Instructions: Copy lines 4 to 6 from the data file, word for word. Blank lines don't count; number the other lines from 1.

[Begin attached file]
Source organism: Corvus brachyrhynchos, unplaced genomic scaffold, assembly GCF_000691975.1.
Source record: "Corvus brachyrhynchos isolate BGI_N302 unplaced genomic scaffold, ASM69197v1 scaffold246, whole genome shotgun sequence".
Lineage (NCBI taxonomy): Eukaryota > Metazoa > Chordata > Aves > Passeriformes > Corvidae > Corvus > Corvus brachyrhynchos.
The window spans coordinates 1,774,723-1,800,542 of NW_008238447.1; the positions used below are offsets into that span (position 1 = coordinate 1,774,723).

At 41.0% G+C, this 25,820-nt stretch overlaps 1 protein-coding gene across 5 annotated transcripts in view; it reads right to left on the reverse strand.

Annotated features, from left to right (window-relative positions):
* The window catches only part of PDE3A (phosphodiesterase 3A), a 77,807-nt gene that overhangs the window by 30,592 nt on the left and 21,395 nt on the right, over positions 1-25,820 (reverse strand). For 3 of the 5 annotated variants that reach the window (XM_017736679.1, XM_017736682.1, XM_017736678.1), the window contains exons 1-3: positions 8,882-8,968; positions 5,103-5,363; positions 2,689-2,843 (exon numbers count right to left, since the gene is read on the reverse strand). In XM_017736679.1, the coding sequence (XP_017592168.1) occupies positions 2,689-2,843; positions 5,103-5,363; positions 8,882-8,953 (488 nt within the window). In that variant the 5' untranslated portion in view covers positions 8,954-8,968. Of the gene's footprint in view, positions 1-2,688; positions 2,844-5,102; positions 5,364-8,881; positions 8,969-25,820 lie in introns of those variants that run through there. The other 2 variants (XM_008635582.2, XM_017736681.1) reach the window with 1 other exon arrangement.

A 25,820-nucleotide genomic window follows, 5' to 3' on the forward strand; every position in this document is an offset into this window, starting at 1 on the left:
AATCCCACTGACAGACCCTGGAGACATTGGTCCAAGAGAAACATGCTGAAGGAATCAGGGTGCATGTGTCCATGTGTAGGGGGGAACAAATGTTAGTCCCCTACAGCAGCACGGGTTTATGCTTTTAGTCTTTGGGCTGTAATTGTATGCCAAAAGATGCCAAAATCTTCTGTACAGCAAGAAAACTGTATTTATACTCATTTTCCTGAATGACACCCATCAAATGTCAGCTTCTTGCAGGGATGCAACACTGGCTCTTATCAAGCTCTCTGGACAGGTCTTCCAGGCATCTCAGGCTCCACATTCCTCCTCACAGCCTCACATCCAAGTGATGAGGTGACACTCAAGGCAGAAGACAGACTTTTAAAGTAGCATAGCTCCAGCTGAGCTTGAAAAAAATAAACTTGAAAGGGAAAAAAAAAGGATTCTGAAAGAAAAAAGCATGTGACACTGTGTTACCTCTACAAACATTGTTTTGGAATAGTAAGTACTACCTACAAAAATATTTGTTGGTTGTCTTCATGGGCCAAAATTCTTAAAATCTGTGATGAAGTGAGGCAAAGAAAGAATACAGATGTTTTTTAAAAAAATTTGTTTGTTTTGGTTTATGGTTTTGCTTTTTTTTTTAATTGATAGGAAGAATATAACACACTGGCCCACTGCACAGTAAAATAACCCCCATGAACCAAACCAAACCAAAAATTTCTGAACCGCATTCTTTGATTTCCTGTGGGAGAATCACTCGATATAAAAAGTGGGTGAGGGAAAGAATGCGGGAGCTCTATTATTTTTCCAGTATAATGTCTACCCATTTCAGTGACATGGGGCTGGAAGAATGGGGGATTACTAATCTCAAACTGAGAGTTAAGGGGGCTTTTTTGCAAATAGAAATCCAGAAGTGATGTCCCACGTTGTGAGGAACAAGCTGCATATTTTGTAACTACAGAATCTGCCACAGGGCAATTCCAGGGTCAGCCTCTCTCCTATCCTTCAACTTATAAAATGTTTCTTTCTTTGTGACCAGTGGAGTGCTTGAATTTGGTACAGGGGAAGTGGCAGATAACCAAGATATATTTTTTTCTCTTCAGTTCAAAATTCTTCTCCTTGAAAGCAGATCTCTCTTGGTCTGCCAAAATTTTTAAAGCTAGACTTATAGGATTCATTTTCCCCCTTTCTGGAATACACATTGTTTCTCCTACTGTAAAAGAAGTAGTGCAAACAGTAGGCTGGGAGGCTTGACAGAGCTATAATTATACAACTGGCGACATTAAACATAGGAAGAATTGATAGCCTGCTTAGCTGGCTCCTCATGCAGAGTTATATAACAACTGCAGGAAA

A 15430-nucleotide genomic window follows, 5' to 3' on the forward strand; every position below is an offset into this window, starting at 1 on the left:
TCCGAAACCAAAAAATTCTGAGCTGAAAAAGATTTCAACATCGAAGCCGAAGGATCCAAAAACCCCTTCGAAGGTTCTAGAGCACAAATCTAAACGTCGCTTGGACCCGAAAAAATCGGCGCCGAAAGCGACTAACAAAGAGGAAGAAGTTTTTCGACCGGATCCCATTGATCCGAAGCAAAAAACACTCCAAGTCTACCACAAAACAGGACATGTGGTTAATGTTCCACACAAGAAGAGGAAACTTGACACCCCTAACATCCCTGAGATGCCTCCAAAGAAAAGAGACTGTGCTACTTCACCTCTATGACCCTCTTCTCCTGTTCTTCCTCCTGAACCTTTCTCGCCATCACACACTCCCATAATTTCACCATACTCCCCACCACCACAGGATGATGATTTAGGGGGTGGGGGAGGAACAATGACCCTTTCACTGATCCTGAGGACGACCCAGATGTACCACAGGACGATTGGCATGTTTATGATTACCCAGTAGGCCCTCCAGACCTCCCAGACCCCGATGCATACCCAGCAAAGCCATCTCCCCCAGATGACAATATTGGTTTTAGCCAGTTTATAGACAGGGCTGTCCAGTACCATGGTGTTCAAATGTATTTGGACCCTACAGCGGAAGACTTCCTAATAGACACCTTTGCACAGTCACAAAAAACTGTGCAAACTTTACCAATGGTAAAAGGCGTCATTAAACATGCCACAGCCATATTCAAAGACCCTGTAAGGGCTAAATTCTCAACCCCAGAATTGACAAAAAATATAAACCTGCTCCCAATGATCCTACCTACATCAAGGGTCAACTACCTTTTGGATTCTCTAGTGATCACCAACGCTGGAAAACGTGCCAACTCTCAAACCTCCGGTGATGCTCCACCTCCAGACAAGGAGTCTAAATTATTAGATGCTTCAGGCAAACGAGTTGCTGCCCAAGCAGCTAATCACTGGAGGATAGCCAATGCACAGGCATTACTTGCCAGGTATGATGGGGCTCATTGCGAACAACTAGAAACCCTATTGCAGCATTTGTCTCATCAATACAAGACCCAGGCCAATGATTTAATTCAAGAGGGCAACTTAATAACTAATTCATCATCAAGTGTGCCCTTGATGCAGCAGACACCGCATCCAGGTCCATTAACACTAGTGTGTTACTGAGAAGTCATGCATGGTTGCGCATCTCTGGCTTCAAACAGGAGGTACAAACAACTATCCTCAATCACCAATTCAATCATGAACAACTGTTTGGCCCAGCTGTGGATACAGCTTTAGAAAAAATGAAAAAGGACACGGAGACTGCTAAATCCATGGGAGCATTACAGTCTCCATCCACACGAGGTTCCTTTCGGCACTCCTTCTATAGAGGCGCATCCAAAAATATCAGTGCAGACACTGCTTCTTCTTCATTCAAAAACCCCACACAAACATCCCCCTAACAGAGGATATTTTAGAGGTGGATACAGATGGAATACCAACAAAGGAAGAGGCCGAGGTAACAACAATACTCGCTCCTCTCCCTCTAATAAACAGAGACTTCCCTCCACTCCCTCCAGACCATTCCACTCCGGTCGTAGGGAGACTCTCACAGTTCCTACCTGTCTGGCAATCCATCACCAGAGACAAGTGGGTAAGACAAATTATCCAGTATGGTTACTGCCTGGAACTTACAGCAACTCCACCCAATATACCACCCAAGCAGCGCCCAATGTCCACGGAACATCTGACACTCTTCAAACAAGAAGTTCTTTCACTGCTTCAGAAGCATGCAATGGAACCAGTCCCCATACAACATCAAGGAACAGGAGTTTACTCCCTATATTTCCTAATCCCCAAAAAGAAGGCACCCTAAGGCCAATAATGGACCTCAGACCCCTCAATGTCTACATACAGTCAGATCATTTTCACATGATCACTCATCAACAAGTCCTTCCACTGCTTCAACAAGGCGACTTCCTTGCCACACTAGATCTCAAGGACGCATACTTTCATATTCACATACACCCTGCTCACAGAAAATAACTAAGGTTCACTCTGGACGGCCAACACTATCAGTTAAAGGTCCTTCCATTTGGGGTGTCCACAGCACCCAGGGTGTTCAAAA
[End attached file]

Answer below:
The window spans coordinates 1,774,723-1,800,542 of NW_008238447.1; the positions used below are offsets into that span (position 1 = coordinate 1,774,723).

At 41.0% G+C, this 25,820-nt stretch overlaps 1 protein-coding gene across 5 annotated transcripts in view; it reads right to left on the reverse strand.

Annotated features, from left to right (window-relative positions):